Remember the olden days when everyone talked about inflation like it was a fleeting moment in time? This month, March, is an economic anniversary, though maybe not the fun kind. It’s been about a year since the Fed started raising interest rates to curb inflation and about two years since we started talking about inflation in the first place. A great deal has happened in the economy since.
“There were a lot of people ranging from Jerome Powell all the way down to me who dismissed this as a transitory blip that would soon go away,” said Laurence Ball, an economist at Johns Hopkins.
The T word, “transitory” was not the name of the game. But Ball said even though inflation remains sticky, “it doesn’t look as though we’ve gotten into this pernicious spiral of inflation’s high so it’s expected to stay high.”
That’s what happened during the 1970s: The Great Inflation period that lasted almost two decades.
“So in that sense a year is not very long,” said Sebastian Mallaby, an economist at the Council on Foreign Relations. “It’s long compared to other bouts of raising interest rates.”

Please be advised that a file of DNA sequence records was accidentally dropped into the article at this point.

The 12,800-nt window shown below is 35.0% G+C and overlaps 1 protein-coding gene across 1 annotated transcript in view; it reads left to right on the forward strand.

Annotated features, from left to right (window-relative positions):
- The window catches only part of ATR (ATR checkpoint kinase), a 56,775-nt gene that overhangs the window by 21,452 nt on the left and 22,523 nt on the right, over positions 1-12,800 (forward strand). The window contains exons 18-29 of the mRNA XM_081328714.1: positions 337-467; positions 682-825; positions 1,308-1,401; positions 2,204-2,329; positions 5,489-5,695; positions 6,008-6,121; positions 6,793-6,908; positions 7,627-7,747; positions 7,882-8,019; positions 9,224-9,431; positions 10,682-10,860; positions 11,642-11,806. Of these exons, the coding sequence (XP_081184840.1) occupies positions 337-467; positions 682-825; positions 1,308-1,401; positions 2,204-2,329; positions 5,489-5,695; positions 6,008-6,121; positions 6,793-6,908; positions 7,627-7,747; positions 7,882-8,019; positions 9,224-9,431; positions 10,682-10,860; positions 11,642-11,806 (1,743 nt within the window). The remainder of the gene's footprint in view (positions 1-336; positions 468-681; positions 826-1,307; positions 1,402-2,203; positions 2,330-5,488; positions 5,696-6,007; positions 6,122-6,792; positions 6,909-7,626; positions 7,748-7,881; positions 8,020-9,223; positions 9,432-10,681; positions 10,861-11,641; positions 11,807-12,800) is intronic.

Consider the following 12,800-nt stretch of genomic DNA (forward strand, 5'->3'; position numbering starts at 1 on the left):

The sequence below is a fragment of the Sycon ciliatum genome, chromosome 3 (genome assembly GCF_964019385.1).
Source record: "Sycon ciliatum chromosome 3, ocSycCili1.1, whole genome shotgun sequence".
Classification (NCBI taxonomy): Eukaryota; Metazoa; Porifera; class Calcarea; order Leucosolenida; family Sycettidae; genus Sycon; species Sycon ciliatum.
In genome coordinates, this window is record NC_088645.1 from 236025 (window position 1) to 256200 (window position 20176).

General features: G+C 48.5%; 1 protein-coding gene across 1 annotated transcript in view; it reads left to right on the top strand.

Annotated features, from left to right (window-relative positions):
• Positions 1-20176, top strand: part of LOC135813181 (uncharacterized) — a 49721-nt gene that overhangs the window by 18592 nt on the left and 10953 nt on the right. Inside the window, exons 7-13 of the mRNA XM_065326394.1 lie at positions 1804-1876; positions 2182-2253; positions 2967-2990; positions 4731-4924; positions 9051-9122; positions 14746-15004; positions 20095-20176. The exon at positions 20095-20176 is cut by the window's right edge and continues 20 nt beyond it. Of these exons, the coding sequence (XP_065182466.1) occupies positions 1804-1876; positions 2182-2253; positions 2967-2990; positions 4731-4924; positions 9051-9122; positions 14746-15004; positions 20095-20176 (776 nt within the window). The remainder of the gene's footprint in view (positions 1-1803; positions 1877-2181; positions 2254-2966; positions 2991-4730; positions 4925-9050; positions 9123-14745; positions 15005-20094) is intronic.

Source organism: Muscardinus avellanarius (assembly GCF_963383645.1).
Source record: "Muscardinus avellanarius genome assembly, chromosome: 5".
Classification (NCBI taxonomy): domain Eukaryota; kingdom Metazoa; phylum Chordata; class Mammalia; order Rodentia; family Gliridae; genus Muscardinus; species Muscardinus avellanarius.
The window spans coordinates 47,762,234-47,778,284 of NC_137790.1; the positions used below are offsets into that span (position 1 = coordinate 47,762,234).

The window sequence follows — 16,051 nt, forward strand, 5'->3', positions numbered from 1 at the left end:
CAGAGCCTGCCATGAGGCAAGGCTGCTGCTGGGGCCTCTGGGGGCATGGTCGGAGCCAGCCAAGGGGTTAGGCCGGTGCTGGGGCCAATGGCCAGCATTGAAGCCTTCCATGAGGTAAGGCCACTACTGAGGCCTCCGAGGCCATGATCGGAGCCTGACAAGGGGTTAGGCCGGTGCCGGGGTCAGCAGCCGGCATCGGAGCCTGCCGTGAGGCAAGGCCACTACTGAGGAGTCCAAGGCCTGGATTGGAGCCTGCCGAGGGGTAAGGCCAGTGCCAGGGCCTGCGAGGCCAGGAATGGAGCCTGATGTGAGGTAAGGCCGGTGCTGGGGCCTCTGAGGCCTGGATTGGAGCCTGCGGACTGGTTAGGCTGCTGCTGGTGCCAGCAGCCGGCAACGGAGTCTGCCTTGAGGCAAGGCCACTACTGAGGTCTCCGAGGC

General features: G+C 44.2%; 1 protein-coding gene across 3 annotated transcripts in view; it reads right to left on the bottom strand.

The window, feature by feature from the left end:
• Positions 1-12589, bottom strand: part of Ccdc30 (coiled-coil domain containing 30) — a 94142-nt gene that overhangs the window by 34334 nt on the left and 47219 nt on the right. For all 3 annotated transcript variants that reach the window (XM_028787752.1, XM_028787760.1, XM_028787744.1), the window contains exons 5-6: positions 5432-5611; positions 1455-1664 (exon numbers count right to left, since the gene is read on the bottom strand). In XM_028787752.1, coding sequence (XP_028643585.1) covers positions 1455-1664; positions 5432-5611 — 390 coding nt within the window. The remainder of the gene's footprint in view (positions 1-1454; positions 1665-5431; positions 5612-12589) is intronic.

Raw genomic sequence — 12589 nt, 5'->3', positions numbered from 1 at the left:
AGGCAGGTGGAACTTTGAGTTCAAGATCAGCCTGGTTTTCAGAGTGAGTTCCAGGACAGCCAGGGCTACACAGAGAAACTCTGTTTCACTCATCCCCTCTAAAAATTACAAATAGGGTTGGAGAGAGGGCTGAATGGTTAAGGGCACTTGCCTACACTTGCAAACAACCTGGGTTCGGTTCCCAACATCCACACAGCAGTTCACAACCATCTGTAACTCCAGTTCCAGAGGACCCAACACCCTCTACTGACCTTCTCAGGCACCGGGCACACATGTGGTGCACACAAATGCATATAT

If faith is lost in our full faith and creditMay 26, 2023
Why don’t we know when the U.S. will run out of money?May 25, 2023
Atlanta Fed CEO on the debt limit debacle and curbing inflationMay 24, 2023
He is referring to about the mid 90s to around the year 2000, and again around 2005 when inflation rates were both lower and less widespread. And Anil Kashyap, an economist at the University of Chicago, said the Fed dealt with the problem differently.
“The Fed was more preemptive. There was like two years where every meeting, they boosted the interest rate by 25 basis points,” he said. According to him, this time around, the Fed wanted to see inflation to believe it, so to speak, and not cool the economy too quickly after Covid and its supply chain snarls.
“I think we’re paying a little bit of a price for that now,” Kashyap said. “I think we’ll be talking about this next year as well.”
That would bring us to three years of inflation — an anniversary that seems pretty solid. But in the grand scheme of inflation history, it doesn’t exactly qualify as a long-term relationship.